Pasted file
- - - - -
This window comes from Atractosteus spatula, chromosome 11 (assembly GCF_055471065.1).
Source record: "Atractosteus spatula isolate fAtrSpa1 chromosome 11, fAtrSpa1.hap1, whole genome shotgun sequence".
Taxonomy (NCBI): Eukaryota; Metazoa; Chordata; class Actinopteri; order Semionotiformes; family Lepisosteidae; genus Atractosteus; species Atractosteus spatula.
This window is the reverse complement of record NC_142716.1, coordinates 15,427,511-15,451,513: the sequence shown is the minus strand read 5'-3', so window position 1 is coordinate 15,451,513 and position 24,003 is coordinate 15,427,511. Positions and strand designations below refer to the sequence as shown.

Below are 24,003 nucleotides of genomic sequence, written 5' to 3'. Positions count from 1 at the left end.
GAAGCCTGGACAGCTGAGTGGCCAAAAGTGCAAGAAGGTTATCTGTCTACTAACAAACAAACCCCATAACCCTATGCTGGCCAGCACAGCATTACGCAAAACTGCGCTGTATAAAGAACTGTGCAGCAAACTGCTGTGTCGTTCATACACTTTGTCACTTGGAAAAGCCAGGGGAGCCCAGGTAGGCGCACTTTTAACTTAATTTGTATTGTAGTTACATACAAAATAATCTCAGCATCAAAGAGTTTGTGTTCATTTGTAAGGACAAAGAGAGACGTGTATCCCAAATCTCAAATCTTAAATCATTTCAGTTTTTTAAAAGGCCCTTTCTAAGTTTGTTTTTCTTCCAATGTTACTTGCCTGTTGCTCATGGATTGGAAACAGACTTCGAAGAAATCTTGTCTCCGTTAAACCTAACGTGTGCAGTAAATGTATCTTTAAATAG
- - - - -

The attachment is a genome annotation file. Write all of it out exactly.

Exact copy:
This window comes from Atractosteus spatula, chromosome 11 (assembly GCF_055471065.1).
Source record: "Atractosteus spatula isolate fAtrSpa1 chromosome 11, fAtrSpa1.hap1, whole genome shotgun sequence".
Taxonomy (NCBI): Eukaryota; Metazoa; Chordata; class Actinopteri; order Semionotiformes; family Lepisosteidae; genus Atractosteus; species Atractosteus spatula.
This window is the reverse complement of record NC_142716.1, coordinates 15,427,511-15,451,513: the sequence shown is the minus strand read 5'-3', so window position 1 is coordinate 15,451,513 and position 24,003 is coordinate 15,427,511. Positions and strand designations below refer to the sequence as shown.

Below are 24,003 nucleotides of genomic sequence, written 5' to 3'. Positions count from 1 at the left end.
GAAGCCTGGACAGCTGAGTGGCCAAAAGTGCAAGAAGGTTATCTGTCTACTAACAAACAAACCCCATAACCCTATGCTGGCCAGCACAGCATTACGCAAAACTGCGCTGTATAAAGAACTGTGCAGCAAACTGCTGTGTCGTTCATACACTTTGTCACTTGGAAAAGCCAGGGGAGCCCAGGTAGGCGCACTTTTAACTTAATTTGTATTGTAGTTACATACAAAATAATCTCAGCATCAAAGAGTTTGTGTTCATTTGTAAGGACAAAGAGAGACGTGTATCCCAAATCTCAAATCTTAAATCATTTCAGTTTTTTAAAAGGCCCTTTCTAAGTTTGTTTTTCTTCCAATGTTACTTGCCTGTTGCTCATGGATTGGAAACAGACTTCGAAGAAATCTTGTCTCCGTTAAACCTAACGTGTGCAGTAAATGTATCTTTAAATAG